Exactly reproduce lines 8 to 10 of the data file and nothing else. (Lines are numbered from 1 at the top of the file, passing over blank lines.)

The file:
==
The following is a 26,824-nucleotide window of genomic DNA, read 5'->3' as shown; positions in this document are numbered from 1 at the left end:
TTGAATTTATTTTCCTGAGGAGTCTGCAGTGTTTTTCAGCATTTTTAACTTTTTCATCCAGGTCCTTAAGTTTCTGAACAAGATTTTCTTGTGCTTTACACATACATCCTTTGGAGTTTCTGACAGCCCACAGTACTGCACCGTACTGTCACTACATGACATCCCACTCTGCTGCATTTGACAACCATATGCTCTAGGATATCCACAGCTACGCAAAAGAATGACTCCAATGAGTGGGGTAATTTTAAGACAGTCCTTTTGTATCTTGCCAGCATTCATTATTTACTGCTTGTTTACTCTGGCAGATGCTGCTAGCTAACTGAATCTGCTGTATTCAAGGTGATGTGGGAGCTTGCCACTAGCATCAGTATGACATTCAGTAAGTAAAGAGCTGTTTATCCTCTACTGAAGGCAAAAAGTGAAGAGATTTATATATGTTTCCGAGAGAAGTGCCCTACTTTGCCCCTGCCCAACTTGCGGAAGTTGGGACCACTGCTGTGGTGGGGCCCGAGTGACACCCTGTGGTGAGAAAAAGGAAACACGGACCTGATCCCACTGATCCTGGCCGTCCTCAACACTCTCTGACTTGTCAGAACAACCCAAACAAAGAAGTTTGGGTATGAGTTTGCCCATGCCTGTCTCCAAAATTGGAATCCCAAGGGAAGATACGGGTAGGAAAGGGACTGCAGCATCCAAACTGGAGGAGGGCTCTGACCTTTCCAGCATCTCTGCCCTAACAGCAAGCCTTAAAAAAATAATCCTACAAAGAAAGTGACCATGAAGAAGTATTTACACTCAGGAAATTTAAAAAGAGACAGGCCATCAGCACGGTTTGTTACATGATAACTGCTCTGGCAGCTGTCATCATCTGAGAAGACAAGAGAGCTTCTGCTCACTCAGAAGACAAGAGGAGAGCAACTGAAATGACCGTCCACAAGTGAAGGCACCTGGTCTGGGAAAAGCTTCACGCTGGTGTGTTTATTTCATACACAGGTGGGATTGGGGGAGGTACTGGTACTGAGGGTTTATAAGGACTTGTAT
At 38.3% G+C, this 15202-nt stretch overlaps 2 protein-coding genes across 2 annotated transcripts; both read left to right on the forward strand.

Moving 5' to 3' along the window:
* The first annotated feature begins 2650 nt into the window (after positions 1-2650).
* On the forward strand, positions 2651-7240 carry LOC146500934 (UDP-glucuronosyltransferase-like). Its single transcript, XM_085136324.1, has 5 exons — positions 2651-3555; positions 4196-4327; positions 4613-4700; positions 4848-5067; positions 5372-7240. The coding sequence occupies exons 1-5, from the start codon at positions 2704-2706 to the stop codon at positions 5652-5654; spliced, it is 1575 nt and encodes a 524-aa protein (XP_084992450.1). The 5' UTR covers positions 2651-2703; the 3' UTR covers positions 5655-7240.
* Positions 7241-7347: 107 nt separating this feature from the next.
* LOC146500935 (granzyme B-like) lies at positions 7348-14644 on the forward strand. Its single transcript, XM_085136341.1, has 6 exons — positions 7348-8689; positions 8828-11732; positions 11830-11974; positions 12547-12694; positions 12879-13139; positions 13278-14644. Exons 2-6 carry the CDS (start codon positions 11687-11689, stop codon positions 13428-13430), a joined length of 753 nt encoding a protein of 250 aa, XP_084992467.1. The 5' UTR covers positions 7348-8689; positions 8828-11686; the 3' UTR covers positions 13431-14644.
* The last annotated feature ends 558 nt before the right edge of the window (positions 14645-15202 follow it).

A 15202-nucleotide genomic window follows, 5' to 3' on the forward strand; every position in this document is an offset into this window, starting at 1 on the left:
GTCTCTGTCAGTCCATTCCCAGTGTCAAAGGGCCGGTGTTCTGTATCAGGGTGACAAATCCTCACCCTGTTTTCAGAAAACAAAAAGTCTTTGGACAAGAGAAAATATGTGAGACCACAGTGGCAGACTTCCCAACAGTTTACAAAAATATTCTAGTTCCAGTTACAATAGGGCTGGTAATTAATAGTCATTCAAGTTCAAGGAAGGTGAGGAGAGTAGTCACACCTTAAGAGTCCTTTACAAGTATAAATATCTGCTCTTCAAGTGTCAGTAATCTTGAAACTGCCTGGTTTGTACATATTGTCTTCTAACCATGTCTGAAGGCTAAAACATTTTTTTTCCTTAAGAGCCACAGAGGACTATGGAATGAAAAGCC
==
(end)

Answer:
* LOC146500935 (granzyme B-like) lies at positions 7348-14644 on the forward strand. Its single transcript, XM_085136341.1, has 6 exons — positions 7348-8689; positions 8828-11732; positions 11830-11974; positions 12547-12694; positions 12879-13139; positions 13278-14644. Exons 2-6 carry the CDS (start codon positions 11687-11689, stop codon positions 13428-13430), a joined length of 753 nt encoding a protein of 250 aa, XP_084992467.1. The 5' UTR covers positions 7348-8689; positions 8828-11686; the 3' UTR covers positions 13431-14644.
* The last annotated feature ends 558 nt before the right edge of the window (positions 14645-15202 follow it).

A 15202-nucleotide genomic window follows, 5' to 3' on the forward strand; every position in this document is an offset into this window, starting at 1 on the left: